11/26/2007, 00.00
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The tragedy of young Burmese refugees in India

by Nirmala Carvalho
Montu Ahanthem, children rights activist, appeals to the Indian government demanding action for young Myanmar refugees in Moreh. About 200 minors are stuck in the area, exploited, sick, malnourished; forced into prostitution to survive.

Mumbai (AsiaNews) – At a time when the suffering of the Burmese people has come under the spotlight of the international media, the plight of Myanmar refugees in India should not be forgotten, this according to Montu Ahanthem, an activist with the Manipur Alliance for Child Rights (MACR).

Speaking with AsiaNews he said that in Moreh, a small town on the border between India and Myanmar near Manipur, hundreds of children are languishing in need of just about everything.

The area is a transit point for all sorts of goods, including heroin.

In recent years it has become the escape route for endless flow of refugees fleeing Myanmar.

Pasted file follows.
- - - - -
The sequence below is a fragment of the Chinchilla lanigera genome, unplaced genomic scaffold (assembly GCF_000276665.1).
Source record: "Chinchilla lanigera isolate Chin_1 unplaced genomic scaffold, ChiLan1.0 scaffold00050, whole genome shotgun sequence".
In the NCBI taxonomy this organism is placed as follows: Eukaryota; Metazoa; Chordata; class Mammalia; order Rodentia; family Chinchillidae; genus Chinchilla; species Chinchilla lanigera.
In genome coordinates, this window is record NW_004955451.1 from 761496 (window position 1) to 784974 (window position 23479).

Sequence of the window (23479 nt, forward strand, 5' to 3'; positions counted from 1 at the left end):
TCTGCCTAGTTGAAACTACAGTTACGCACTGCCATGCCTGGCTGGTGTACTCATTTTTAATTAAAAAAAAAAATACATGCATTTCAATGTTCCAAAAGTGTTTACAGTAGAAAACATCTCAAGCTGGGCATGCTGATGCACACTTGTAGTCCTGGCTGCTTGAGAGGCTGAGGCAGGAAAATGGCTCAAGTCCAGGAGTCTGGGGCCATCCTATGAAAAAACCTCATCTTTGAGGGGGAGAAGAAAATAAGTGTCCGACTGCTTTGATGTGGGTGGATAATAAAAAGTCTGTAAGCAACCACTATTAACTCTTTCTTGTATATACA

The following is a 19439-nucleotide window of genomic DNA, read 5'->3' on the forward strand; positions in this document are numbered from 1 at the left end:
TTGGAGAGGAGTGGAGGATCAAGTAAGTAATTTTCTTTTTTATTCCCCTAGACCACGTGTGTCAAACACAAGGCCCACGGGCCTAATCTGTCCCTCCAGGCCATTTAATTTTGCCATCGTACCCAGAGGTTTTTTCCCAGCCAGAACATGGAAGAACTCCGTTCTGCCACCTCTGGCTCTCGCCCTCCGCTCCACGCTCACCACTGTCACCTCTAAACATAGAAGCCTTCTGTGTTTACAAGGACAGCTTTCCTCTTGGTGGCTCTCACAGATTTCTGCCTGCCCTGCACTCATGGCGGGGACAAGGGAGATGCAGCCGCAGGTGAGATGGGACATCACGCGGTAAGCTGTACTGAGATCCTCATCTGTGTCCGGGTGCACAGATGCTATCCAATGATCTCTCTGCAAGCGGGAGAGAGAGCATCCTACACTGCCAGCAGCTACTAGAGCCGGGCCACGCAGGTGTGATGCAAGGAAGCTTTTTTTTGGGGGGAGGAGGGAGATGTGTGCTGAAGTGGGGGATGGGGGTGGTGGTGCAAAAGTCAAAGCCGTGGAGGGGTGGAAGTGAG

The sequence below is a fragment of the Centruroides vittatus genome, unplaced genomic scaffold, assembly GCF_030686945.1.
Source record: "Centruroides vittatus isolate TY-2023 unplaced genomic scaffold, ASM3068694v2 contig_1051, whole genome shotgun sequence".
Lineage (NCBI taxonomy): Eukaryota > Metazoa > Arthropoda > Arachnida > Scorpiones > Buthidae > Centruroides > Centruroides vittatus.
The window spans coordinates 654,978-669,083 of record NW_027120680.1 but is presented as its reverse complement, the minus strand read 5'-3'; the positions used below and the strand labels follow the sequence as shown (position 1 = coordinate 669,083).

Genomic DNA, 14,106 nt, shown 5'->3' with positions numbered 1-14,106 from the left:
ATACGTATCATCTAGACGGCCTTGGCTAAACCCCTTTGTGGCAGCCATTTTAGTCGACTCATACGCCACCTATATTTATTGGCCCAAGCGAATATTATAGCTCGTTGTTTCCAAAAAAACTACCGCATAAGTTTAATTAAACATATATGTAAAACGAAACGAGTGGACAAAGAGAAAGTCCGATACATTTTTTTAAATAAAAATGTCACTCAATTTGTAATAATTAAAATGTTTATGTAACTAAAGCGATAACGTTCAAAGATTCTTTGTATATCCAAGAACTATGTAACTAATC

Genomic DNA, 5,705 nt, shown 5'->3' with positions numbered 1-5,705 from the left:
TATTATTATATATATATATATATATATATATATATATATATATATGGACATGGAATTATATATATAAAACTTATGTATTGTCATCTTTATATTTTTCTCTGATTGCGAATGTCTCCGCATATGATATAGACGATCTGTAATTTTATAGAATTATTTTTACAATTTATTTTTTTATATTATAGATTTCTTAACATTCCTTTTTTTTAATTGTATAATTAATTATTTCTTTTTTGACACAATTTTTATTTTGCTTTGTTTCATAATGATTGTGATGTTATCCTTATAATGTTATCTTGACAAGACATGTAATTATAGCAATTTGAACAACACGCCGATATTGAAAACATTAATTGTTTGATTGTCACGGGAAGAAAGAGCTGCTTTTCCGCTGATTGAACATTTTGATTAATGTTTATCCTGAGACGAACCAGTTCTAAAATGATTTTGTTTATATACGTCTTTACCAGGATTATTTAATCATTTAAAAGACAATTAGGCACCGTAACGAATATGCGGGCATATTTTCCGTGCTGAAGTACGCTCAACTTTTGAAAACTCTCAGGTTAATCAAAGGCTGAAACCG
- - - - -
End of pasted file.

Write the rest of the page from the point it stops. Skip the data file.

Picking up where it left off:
Altogether some 200 Burmese children live in Moreh and villages like Zoldam, Zangoulen, Changtung and T. Nampao which are further away from the border.

The children have special needs but lack any economic support.

Parents can only provide support by getting into the prostitution. As a result of this many children are pushed into the streets and workplaces, compelled to work for their parents and for their own survival.

Young girls have had to enter into prostitution with many of them sexually abused and exploited.

Most children are malnourished, suffering from malaria, fever, dysentery, diarrhoea and scabies as well as psychoses and trauma, not to mention communicable diseases like HIV/AIDS

The need to scrounge for food every day has made it impossible for them to go to school.

Local Christian communities are helping the refugees by providing some medical care and MACR cannot do too much.

For this reason Montu Ahanthem has made an appeal to the Indian government to make help for young Burmese refugees a priority.

Unfortunately, the local political situation is very tense and is not very helpful to any kind of intervention.

Moreh is under Indian army control to stop drug trafficking, smuggling and rebel infiltrations.

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